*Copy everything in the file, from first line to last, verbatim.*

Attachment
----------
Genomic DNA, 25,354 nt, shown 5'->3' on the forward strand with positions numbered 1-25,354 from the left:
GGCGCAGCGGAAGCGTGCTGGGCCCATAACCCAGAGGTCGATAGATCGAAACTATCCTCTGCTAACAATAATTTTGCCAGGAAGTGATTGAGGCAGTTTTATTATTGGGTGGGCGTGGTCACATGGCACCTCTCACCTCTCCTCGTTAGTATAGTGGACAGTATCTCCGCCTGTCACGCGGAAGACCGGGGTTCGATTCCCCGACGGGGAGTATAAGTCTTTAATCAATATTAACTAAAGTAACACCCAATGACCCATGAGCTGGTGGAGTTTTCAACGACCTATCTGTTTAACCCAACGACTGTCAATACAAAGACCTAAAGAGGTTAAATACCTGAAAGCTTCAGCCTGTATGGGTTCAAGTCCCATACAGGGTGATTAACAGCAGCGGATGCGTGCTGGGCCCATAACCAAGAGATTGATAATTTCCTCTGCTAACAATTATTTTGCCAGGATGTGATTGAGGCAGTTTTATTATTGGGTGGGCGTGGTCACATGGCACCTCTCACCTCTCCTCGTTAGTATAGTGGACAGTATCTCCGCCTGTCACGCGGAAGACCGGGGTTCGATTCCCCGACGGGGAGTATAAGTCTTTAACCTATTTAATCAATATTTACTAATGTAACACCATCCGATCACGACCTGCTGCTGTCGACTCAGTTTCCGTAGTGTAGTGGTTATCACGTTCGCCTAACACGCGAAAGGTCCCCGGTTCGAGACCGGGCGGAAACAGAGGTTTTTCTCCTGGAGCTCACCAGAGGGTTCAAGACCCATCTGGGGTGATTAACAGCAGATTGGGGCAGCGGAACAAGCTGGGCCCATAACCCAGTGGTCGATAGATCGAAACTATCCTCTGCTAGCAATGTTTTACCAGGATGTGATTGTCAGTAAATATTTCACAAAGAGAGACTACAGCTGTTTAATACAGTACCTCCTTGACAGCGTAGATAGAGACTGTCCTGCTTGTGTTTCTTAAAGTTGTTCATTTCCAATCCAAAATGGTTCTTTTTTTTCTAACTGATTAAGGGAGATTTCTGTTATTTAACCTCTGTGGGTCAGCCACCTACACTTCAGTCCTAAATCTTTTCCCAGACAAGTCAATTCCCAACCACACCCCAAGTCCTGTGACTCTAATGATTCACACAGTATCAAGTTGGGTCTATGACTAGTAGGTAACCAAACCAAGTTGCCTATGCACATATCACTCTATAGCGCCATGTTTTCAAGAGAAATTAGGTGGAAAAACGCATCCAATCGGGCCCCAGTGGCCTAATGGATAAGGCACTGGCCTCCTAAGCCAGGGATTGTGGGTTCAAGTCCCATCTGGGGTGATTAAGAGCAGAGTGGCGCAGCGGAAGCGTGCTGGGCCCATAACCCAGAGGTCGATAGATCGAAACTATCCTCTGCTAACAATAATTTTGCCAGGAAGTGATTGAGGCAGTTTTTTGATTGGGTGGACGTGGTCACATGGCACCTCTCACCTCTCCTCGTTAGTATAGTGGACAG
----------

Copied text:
Genomic DNA, 25,354 nt, shown 5'->3' on the forward strand with positions numbered 1-25,354 from the left:
GGCGCAGCGGAAGCGTGCTGGGCCCATAACCCAGAGGTCGATAGATCGAAACTATCCTCTGCTAACAATAATTTTGCCAGGAAGTGATTGAGGCAGTTTTATTATTGGGTGGGCGTGGTCACATGGCACCTCTCACCTCTCCTCGTTAGTATAGTGGACAGTATCTCCGCCTGTCACGCGGAAGACCGGGGTTCGATTCCCCGACGGGGAGTATAAGTCTTTAATCAATATTAACTAAAGTAACACCCAATGACCCATGAGCTGGTGGAGTTTTCAACGACCTATCTGTTTAACCCAACGACTGTCAATACAAAGACCTAAAGAGGTTAAATACCTGAAAGCTTCAGCCTGTATGGGTTCAAGTCCCATACAGGGTGATTAACAGCAGCGGATGCGTGCTGGGCCCATAACCAAGAGATTGATAATTTCCTCTGCTAACAATTATTTTGCCAGGATGTGATTGAGGCAGTTTTATTATTGGGTGGGCGTGGTCACATGGCACCTCTCACCTCTCCTCGTTAGTATAGTGGACAGTATCTCCGCCTGTCACGCGGAAGACCGGGGTTCGATTCCCCGACGGGGAGTATAAGTCTTTAACCTATTTAATCAATATTTACTAATGTAACACCATCCGATCACGACCTGCTGCTGTCGACTCAGTTTCCGTAGTGTAGTGGTTATCACGTTCGCCTAACACGCGAAAGGTCCCCGGTTCGAGACCGGGCGGAAACAGAGGTTTTTCTCCTGGAGCTCACCAGAGGGTTCAAGACCCATCTGGGGTGATTAACAGCAGATTGGGGCAGCGGAACAAGCTGGGCCCATAACCCAGTGGTCGATAGATCGAAACTATCCTCTGCTAGCAATGTTTTACCAGGATGTGATTGTCAGTAAATATTTCACAAAGAGAGACTACAGCTGTTTAATACAGTACCTCCTTGACAGCGTAGATAGAGACTGTCCTGCTTGTGTTTCTTAAAGTTGTTCATTTCCAATCCAAAATGGTTCTTTTTTTTCTAACTGATTAAGGGAGATTTCTGTTATTTAACCTCTGTGGGTCAGCCACCTACACTTCAGTCCTAAATCTTTTCCCAGACAAGTCAATTCCCAACCACACCCCAAGTCCTGTGACTCTAATGATTCACACAGTATCAAGTTGGGTCTATGACTAGTAGGTAACCAAACCAAGTTGCCTATGCACATATCACTCTATAGCGCCATGTTTTCAAGAGAAATTAGGTGGAAAAACGCATCCAATCGGGCCCCAGTGGCCTAATGGATAAGGCACTGGCCTCCTAAGCCAGGGATTGTGGGTTCAAGTCCCATCTGGGGTGATTAAGAGCAGAGTGGCGCAGCGGAAGCGTGCTGGGCCCATAACCCAGAGGTCGATAGATCGAAACTATCCTCTGCTAACAATAATTTTGCCAGGAAGTGATTGAGGCAGTTTTTTGATTGGGTGGACGTGGTCACATGGCACCTCTCACCTCTCCTCGTTAGTATAGTGGACAG